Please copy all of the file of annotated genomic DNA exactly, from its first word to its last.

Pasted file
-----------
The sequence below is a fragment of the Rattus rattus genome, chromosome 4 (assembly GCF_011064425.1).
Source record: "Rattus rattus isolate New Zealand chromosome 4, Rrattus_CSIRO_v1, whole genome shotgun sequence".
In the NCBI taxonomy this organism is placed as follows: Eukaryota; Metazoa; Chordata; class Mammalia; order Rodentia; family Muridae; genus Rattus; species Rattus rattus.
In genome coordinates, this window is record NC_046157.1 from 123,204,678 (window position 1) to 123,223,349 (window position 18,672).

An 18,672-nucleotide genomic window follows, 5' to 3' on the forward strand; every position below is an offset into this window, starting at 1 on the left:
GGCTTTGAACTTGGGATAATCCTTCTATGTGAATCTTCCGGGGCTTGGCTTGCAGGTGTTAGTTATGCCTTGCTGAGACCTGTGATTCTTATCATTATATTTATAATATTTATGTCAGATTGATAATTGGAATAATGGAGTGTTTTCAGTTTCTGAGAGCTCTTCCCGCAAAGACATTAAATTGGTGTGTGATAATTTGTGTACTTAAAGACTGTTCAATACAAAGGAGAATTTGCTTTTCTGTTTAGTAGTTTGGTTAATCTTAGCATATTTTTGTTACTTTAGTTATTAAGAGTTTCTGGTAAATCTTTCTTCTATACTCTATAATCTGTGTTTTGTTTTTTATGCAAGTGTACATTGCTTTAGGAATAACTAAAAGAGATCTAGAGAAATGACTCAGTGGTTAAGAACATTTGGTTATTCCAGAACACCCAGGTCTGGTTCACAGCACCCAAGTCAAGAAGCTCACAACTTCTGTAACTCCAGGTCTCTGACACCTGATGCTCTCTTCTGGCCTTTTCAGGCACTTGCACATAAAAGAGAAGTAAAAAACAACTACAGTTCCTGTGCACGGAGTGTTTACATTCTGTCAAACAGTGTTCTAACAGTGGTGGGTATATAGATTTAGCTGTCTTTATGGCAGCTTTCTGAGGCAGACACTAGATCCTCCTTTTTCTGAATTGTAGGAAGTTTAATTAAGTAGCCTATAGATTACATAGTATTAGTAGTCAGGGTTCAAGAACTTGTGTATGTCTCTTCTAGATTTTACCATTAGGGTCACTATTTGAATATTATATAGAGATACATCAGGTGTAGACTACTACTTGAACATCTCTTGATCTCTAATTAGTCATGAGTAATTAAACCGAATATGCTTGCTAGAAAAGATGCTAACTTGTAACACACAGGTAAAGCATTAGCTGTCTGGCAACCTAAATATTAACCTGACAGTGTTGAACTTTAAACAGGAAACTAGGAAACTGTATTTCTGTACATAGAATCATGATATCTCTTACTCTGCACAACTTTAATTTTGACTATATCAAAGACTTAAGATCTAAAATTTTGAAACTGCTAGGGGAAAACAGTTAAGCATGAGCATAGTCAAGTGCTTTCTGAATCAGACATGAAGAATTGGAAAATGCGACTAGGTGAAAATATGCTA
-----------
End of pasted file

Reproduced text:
The sequence below is a fragment of the Rattus rattus genome, chromosome 4 (assembly GCF_011064425.1).
Source record: "Rattus rattus isolate New Zealand chromosome 4, Rrattus_CSIRO_v1, whole genome shotgun sequence".
In the NCBI taxonomy this organism is placed as follows: Eukaryota; Metazoa; Chordata; class Mammalia; order Rodentia; family Muridae; genus Rattus; species Rattus rattus.
In genome coordinates, this window is record NC_046157.1 from 123,204,678 (window position 1) to 123,223,349 (window position 18,672).

An 18,672-nucleotide genomic window follows, 5' to 3' on the forward strand; every position below is an offset into this window, starting at 1 on the left:
GGCTTTGAACTTGGGATAATCCTTCTATGTGAATCTTCCGGGGCTTGGCTTGCAGGTGTTAGTTATGCCTTGCTGAGACCTGTGATTCTTATCATTATATTTATAATATTTATGTCAGATTGATAATTGGAATAATGGAGTGTTTTCAGTTTCTGAGAGCTCTTCCCGCAAAGACATTAAATTGGTGTGTGATAATTTGTGTACTTAAAGACTGTTCAATACAAAGGAGAATTTGCTTTTCTGTTTAGTAGTTTGGTTAATCTTAGCATATTTTTGTTACTTTAGTTATTAAGAGTTTCTGGTAAATCTTTCTTCTATACTCTATAATCTGTGTTTTGTTTTTTATGCAAGTGTACATTGCTTTAGGAATAACTAAAAGAGATCTAGAGAAATGACTCAGTGGTTAAGAACATTTGGTTATTCCAGAACACCCAGGTCTGGTTCACAGCACCCAAGTCAAGAAGCTCACAACTTCTGTAACTCCAGGTCTCTGACACCTGATGCTCTCTTCTGGCCTTTTCAGGCACTTGCACATAAAAGAGAAGTAAAAAACAACTACAGTTCCTGTGCACGGAGTGTTTACATTCTGTCAAACAGTGTTCTAACAGTGGTGGGTATATAGATTTAGCTGTCTTTATGGCAGCTTTCTGAGGCAGACACTAGATCCTCCTTTTTCTGAATTGTAGGAAGTTTAATTAAGTAGCCTATAGATTACATAGTATTAGTAGTCAGGGTTCAAGAACTTGTGTATGTCTCTTCTAGATTTTACCATTAGGGTCACTATTTGAATATTATATAGAGATACATCAGGTGTAGACTACTACTTGAACATCTCTTGATCTCTAATTAGTCATGAGTAATTAAACCGAATATGCTTGCTAGAAAAGATGCTAACTTGTAACACACAGGTAAAGCATTAGCTGTCTGGCAACCTAAATATTAACCTGACAGTGTTGAACTTTAAACAGGAAACTAGGAAACTGTATTTCTGTACATAGAATCATGATATCTCTTACTCTGCACAACTTTAATTTTGACTATATCAAAGACTTAAGATCTAAAATTTTGAAACTGCTAGGGGAAAACAGTTAAGCATGAGCATAGTCAAGTGCTTTCTGAATCAGACATGAAGAATTGGAAAATGCGACTAGGTGAAAATATGCTA